Gardaí to decide on escalation of protest

Representatives of rank-and-file gardaí will decide on Monday how to escalate their ongoing protest against the Government’s proposed cuts to their wage packets.

Last month members of the Garda Representative Association “turned off the goodwill tap” by refusing to use personal cars, mobile phones, and laptops while on duty, and by refusing to leave home telephone numbers with their stations to take calls when off duty.

They are also only driving official Garda vehicles when on duty and officers who have not passed the full driver training courses will not drive official cars.

Yesterday, the GRA executive met to discuss their response to the Croke Park II recommendation issued by the Labour Relations Commission earlier this week.

However, a source said that as they needed to attend a meeting of the 24/7 Frontline Alliance of emergency workers after their own gathering, they did not get to decide on their next steps.

He said they will confirm measures to escalate their protest when they reconvene on Monday.

Meanwhile, the joint meeting of trade unions aligned to the Frontline Alliance yielded a nationwide campaign of protests against the contents of the LRC recommendation.

The unions, which represent 70,000 nurses, gardaí, and prison officers, will form bonds with other unions opposed to the recommended €1bn worth of cuts, engage in co-ordinated public information campaigns, arrange open meetings for all public servants to outline the full impact of the proposals; and will also embark on a media campaign to highlight what they say are “inequalities and anti-family measures”.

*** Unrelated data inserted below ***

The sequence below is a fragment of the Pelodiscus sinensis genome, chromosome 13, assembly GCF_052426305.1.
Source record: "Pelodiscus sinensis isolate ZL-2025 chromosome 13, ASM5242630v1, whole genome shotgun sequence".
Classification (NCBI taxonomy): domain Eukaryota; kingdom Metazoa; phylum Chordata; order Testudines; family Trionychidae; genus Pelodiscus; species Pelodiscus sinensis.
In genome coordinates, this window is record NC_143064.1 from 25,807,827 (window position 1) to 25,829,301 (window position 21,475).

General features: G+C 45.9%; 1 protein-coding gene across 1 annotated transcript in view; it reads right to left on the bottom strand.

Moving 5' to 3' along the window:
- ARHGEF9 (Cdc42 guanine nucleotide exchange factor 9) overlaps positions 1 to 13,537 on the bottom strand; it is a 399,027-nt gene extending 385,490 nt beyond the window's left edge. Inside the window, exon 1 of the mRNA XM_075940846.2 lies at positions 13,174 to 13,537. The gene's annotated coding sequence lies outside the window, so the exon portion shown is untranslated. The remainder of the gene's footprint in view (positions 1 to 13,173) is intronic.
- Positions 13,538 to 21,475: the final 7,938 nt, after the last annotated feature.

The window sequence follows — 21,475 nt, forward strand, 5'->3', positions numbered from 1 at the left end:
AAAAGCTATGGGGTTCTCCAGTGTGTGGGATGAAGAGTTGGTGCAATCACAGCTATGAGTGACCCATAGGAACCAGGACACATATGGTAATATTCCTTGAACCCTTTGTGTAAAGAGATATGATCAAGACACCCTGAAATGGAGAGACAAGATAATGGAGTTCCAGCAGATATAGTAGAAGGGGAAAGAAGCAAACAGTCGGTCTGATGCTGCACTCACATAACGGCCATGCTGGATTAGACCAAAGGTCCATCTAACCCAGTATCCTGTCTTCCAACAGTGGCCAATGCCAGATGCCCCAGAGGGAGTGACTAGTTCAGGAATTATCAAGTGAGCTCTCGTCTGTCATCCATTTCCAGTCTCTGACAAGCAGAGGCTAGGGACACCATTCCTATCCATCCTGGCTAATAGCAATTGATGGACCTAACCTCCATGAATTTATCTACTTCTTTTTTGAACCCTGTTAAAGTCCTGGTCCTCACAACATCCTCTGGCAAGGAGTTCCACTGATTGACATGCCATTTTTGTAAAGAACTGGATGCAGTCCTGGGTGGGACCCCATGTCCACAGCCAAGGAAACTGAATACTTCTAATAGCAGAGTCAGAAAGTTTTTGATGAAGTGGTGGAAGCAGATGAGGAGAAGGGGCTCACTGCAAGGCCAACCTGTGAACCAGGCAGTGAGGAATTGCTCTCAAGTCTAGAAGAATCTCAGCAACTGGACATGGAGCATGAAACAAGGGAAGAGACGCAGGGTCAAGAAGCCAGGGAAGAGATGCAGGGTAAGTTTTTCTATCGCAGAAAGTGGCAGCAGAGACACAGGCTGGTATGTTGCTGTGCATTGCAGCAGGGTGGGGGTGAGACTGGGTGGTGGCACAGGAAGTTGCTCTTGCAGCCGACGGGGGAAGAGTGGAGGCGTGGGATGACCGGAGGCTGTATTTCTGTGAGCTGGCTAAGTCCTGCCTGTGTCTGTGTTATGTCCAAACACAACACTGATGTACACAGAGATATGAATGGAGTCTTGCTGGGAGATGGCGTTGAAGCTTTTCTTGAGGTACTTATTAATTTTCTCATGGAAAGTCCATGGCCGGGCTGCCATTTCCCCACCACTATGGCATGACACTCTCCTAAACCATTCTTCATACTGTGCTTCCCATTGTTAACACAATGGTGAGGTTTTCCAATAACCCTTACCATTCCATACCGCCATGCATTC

Meanwhile, another large union, the Irish Nurses and Midwives Organisation, confirmed it is to ballot its 40,000 members on the proposals with a recommendation from the executive for a rejection of the terms.

The union said the measures were “unbalanced, unfair, and seek to impose a third round of pay cuts on low- and middle-income public servants which they cannot afford”.

Yesterday did, however, see two unions, Impact and the Public Service Executive Union, confirm they will be recommending their members vote to accept the terms.

Shay Cody, the general secretary of Impact, told his 60,000 public service members that the package will result in loss of income for a proportion of public servants and changes in conditions for many more.

But he added: “By negotiating, Impact and other unions have succeeded in reducing the severity of management proposals in every important area, and it is likely that deeper cuts will be imposed if this package is rejected.”

The Irish National Teachers Organisation will meet today to decide what recommendation, if any, it will make to its members in a ballot.

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